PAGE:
Fenway Park's Storied History
Boston is a city drenched in history, and nowhere is that history more alive than at Fenway Park, home of the Boston Red Sox.
The oldest ballpark in Major League Baseball, Fenway’s history dates back more than a century. It was built by then-Red Sox owner John Taylor. He claimed he named the park Fenway because of its location in the Fenway neighbourhood, which had been partially created decades earlier by filling in marshland or “fens”. Although it was suggested that the fact that his family’s company was named Fenway Realty didn’t hurt.
Like many classic ballparks, Fenway was built on an asymmetrical block, resulting in unusual field dimensions including an odd-shaped corner in center field that is 420 feet away from home plate, the longest in baseball
The first official game at Fenway was played on April 20, 1912. With more than 100 years of lore, heartbreak, glory and stories, visiting Fenway is, to some, akin to a pilgrimage. Our property’s central location makes Boston Park Plaza one of the finest hotels near Fenway Park.
Perhaps the most famous story associated with Fenway is The Curse of the Bambino. Babe “The Bambino” Ruth played for the Red Sox from his debut in 1914, until he was sold to the New York Yankees in 1919. With Babe Ruth on their team, the Red Sox had won three World Series in four years. Most Red Sox fans thought the sale was a terrible move and history proved them right. Not only did Babe Ruth go on to become one of the greatest players in baseball history, leading the Yankees to numerous World Series titles, the Red Sox went through one of the longest championship droughts in all of professional sports, which many fans attributed to the sale of The Bambino.
After a number of years, Thomas Yawkey bought the team in 1933. Fenway was renovated, adding concrete grandstands and increasing the seating capacity. However the most revered addition was the 37-foot high wall in left field, which had a hand-operated scoreboard and was covered with ads. In 1947, the ads were removed and it was painted dark green and became known as “The Green Monster”.
Just a year after the end of World War II, Ted Williams hit what is considered to be the longest home run at Fenway on June 9, 1946, officially measured at 502 feet. The ball landed on the head of a fan, Joseph Boucher. The seat where Mr. Boucher was sitting in the right field bleachers (Section 42, Row 37, Seat 21) is now the only red seat at Fenway, to commemorate this record home run.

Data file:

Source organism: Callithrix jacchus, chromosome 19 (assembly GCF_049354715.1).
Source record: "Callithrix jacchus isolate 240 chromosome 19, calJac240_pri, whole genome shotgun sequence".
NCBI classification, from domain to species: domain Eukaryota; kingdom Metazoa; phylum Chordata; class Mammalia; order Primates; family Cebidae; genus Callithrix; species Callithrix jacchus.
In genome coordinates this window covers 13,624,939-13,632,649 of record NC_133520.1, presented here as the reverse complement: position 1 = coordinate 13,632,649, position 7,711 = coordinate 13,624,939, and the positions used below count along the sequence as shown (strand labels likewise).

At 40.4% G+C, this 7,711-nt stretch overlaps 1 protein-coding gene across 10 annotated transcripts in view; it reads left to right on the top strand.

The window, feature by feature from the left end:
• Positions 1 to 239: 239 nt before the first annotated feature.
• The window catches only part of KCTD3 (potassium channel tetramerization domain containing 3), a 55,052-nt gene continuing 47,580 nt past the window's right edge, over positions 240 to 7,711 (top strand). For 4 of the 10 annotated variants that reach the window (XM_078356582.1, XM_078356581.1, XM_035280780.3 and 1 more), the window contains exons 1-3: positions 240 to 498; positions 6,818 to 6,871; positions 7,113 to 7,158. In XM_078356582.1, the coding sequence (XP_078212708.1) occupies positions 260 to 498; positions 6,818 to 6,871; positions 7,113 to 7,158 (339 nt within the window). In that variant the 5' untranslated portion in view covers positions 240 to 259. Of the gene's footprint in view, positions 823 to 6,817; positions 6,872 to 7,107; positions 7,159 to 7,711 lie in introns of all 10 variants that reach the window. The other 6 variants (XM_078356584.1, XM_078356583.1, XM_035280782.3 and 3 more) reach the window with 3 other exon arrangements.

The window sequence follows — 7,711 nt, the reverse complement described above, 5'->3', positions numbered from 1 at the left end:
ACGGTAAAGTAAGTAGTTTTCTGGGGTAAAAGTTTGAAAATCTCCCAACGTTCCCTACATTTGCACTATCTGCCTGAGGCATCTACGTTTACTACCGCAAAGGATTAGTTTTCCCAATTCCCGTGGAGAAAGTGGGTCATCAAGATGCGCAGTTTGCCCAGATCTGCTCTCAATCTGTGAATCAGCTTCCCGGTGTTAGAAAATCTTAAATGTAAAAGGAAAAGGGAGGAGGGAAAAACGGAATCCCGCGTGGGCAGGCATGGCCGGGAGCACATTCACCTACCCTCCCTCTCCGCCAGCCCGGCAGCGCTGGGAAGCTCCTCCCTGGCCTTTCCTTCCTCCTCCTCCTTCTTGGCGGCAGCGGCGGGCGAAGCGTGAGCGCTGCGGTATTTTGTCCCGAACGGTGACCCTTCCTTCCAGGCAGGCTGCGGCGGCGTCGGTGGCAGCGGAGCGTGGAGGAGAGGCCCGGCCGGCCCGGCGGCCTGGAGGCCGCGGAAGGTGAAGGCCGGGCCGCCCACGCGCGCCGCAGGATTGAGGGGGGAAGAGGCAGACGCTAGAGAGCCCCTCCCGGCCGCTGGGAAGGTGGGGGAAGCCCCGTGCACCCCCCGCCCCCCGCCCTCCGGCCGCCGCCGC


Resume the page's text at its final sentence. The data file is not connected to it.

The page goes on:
In 1975, the Red Sox made it to the World Series for only the third time since trading Babe Ruth in 1919. The sixth game of the Series was at Fenway. In the 12th inning, Carlton Fisk hit a pitch down the left field line. As he made his way toward first base, he implored the ball to stay fair. The ball hit the foul pole, sending the series to a seventh and deciding game. The image of Carlton Fisk jumping and waving at the ball is considered one of baseball’s greatest moments. However the Red Sox lost to the Cincinnati Reds, extending the Curse of the Bambino. The curse was finally lifted, perhaps appropriately, on the 100th edition of the World Series in 2004 when Boston swept the St. Louis Cardinals in four games. The Boston Red Sox took home the World Series trophy again in 2007, 2013 and in 2018.
Fenway is one of our country’s most beloved ballparks. If you’re going to a game, be sure to arrive early and take in the atmosphere. Yawkey Way just outside the Park is closed before each game so fans can enjoy live music, food and share pre-game predictions. Boston Park Plaza is located less than two miles away, and with easy access to public transit, it’s one of the most convenient Fenway Park Hotels. If you’re looking for tickets to the game or directions, contact one of our Concierges.